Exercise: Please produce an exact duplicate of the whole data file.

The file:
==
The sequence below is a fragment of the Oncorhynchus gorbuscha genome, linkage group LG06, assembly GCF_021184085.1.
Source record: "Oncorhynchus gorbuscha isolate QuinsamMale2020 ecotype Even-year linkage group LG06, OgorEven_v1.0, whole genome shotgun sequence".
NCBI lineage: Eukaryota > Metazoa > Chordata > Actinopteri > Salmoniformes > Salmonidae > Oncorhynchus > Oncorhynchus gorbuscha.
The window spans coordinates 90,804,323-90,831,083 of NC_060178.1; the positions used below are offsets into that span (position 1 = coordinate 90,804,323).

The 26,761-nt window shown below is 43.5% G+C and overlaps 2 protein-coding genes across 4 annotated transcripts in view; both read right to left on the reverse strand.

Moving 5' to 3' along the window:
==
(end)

The sequence below is a fragment of the Oncorhynchus gorbuscha genome, linkage group LG06, assembly GCF_021184085.1.
Source record: "Oncorhynchus gorbuscha isolate QuinsamMale2020 ecotype Even-year linkage group LG06, OgorEven_v1.0, whole genome shotgun sequence".
NCBI lineage: Eukaryota > Metazoa > Chordata > Actinopteri > Salmoniformes > Salmonidae > Oncorhynchus > Oncorhynchus gorbuscha.
The window spans coordinates 90,804,323-90,831,083 of NC_060178.1; the positions used below are offsets into that span (position 1 = coordinate 90,804,323).

The 26,761-nt window shown below is 43.5% G+C and overlaps 2 protein-coding genes across 4 annotated transcripts in view; both read right to left on the reverse strand.

Moving 5' to 3' along the window: